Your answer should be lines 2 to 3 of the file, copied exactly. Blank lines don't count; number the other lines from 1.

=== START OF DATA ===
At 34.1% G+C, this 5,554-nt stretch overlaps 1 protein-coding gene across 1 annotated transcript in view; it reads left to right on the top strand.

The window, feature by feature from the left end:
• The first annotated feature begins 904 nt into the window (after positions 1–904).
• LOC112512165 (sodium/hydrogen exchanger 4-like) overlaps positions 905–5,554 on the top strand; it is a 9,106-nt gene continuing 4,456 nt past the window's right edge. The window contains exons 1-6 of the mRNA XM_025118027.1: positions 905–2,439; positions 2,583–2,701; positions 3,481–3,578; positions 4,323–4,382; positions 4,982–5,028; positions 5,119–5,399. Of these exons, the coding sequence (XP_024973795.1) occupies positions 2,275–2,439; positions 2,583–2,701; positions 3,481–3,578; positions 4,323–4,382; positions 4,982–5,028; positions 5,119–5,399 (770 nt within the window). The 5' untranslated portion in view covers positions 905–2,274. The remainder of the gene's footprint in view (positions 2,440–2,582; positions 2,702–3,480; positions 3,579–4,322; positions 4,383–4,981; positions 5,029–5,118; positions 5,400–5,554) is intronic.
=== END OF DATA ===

The window, feature by feature from the left end:
• The first annotated feature begins 904 nt into the window (after positions 1–904).